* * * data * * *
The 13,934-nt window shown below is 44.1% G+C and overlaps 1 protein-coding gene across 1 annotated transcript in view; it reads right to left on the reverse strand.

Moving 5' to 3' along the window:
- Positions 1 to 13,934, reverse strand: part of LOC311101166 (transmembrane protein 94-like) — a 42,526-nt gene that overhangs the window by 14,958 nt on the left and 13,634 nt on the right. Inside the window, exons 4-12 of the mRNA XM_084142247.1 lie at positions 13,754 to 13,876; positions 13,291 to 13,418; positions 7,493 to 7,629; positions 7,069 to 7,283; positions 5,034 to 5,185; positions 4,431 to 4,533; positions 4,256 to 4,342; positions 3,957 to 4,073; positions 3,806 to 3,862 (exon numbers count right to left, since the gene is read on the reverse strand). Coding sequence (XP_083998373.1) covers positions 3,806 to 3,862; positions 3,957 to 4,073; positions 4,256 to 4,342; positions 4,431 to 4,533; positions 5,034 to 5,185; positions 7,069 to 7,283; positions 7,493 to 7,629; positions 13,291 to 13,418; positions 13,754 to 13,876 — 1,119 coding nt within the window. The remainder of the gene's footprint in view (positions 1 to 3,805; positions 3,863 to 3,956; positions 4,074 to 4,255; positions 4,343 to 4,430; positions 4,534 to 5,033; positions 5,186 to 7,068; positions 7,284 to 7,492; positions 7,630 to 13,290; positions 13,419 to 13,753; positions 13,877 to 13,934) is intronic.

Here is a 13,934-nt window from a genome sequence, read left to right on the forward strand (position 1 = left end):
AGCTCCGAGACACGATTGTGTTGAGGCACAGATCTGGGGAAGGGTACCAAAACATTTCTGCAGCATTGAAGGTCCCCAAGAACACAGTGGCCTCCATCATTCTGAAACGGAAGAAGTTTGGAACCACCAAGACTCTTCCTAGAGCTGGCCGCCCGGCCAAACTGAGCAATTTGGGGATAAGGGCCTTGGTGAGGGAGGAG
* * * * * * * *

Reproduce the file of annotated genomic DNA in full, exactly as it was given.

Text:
The 13,934-nt window shown below is 44.1% G+C and overlaps 1 protein-coding gene across 1 annotated transcript in view; it reads right to left on the reverse strand.

Moving 5' to 3' along the window:
- Positions 1 to 13,934, reverse strand: part of LOC311101166 (transmembrane protein 94-like) — a 42,526-nt gene that overhangs the window by 14,958 nt on the left and 13,634 nt on the right. Inside the window, exons 4-12 of the mRNA XM_084142247.1 lie at positions 13,754 to 13,876; positions 13,291 to 13,418; positions 7,493 to 7,629; positions 7,069 to 7,283; positions 5,034 to 5,185; positions 4,431 to 4,533; positions 4,256 to 4,342; positions 3,957 to 4,073; positions 3,806 to 3,862 (exon numbers count right to left, since the gene is read on the reverse strand). Coding sequence (XP_083998373.1) covers positions 3,806 to 3,862; positions 3,957 to 4,073; positions 4,256 to 4,342; positions 4,431 to 4,533; positions 5,034 to 5,185; positions 7,069 to 7,283; positions 7,493 to 7,629; positions 13,291 to 13,418; positions 13,754 to 13,876 — 1,119 coding nt within the window. The remainder of the gene's footprint in view (positions 1 to 3,805; positions 3,863 to 3,956; positions 4,074 to 4,255; positions 4,343 to 4,430; positions 4,534 to 5,033; positions 5,186 to 7,068; positions 7,284 to 7,492; positions 7,630 to 13,290; positions 13,419 to 13,753; positions 13,877 to 13,934) is intronic.

Here is a 13,934-nt window from a genome sequence, read left to right on the forward strand (position 1 = left end):
AGCTCCGAGACACGATTGTGTTGAGGCACAGATCTGGGGAAGGGTACCAAAACATTTCTGCAGCATTGAAGGTCCCCAAGAACACAGTGGCCTCCATCATTCTGAAACGGAAGAAGTTTGGAACCACCAAGACTCTTCCTAGAGCTGGCCGCCCGGCCAAACTGAGCAATTTGGGGATAAGGGCCTTGGTGAGGGAGGAG